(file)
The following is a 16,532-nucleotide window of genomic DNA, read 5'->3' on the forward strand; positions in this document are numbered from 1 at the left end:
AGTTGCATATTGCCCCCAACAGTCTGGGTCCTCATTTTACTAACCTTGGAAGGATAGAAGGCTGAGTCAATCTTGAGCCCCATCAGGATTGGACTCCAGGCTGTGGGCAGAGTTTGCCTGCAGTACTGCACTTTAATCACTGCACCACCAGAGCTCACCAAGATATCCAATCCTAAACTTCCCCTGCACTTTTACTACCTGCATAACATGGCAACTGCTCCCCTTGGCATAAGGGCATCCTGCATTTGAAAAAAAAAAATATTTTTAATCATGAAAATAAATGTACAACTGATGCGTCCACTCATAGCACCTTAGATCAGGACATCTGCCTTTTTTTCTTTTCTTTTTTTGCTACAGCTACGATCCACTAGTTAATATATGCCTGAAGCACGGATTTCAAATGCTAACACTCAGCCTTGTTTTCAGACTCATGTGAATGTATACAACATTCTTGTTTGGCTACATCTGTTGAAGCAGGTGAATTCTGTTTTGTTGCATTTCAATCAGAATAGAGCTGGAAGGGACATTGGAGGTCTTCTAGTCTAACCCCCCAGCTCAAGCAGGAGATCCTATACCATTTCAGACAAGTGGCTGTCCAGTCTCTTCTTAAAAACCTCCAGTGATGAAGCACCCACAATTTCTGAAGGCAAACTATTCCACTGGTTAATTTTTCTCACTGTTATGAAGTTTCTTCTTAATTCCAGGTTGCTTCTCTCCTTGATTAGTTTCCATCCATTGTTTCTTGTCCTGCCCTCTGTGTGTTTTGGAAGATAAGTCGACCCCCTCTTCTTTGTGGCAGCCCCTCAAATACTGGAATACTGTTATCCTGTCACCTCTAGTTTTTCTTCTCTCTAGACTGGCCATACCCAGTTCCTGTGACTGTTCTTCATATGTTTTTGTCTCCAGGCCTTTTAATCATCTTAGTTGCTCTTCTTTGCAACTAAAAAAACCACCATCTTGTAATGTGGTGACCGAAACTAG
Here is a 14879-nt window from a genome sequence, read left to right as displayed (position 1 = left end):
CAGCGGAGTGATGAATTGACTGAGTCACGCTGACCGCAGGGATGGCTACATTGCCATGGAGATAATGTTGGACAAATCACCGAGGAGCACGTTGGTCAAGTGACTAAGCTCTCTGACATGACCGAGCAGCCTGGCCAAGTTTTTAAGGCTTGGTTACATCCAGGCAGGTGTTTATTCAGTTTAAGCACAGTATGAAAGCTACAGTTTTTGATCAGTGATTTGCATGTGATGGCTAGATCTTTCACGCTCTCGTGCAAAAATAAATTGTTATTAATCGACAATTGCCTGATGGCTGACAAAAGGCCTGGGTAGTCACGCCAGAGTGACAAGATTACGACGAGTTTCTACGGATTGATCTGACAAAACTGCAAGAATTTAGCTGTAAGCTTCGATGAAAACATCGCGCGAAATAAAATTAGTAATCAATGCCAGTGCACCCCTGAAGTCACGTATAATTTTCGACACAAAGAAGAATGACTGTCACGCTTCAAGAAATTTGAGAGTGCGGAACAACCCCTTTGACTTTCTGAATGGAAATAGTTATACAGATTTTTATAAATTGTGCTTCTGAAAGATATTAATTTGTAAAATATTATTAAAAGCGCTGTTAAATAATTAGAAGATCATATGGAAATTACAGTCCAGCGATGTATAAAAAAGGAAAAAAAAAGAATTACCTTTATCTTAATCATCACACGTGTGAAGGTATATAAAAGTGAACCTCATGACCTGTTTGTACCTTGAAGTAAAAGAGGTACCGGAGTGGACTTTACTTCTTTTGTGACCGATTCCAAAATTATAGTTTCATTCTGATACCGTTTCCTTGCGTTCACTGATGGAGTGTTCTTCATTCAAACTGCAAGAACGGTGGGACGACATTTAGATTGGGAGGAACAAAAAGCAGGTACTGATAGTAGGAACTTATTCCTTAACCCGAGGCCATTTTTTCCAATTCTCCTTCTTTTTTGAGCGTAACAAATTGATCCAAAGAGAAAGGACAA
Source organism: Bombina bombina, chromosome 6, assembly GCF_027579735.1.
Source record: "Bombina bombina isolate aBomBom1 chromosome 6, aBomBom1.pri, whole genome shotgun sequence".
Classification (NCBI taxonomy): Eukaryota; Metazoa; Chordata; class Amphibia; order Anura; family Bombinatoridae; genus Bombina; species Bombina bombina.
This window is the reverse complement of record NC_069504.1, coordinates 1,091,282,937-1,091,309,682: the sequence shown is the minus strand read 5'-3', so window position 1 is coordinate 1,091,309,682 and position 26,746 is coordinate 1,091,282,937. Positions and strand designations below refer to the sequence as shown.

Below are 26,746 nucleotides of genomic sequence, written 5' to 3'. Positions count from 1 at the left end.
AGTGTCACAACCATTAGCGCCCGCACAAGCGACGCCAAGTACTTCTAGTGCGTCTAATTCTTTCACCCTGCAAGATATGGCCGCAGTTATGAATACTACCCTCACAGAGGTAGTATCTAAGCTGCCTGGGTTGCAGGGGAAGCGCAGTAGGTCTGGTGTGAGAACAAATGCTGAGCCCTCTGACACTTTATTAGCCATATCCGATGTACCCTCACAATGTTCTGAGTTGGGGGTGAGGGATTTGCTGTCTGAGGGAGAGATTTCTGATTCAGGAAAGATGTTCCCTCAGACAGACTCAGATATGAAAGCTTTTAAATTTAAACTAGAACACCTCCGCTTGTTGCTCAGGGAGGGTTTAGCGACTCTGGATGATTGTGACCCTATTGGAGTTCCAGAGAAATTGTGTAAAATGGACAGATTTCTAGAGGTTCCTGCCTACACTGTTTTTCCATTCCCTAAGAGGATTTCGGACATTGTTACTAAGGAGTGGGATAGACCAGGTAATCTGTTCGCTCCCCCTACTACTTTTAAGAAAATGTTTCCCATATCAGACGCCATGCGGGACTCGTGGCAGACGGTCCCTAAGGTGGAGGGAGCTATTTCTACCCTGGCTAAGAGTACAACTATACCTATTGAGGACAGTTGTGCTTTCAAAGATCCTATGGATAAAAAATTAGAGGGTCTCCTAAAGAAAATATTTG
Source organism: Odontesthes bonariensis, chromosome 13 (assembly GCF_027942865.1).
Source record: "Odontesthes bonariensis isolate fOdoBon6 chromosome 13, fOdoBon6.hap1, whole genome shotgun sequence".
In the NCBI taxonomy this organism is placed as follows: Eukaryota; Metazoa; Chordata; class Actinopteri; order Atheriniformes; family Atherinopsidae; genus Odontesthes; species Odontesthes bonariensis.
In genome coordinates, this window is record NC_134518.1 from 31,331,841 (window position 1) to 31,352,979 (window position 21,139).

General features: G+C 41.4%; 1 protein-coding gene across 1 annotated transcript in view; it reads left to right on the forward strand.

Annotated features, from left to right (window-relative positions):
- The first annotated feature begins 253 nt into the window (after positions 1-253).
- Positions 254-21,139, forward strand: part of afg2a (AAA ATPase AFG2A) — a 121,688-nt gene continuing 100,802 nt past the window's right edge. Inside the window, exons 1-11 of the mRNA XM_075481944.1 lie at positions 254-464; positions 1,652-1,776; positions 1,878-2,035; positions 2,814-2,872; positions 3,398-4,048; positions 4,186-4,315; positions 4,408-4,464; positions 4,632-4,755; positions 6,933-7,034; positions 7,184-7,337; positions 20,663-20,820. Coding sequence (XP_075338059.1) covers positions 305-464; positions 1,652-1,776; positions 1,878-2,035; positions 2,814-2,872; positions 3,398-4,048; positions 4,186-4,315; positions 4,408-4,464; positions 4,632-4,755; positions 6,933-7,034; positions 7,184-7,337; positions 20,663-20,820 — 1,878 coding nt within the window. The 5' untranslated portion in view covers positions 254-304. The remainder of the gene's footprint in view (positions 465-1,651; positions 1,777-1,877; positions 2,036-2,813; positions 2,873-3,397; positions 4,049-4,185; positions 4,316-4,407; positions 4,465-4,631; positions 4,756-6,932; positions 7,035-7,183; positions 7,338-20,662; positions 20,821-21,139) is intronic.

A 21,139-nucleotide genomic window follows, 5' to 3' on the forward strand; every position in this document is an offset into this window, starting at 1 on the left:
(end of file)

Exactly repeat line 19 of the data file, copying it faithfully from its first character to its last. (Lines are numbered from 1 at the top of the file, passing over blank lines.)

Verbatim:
A 21,139-nucleotide genomic window follows, 5' to 3' on the forward strand; every position in this document is an offset into this window, starting at 1 on the left: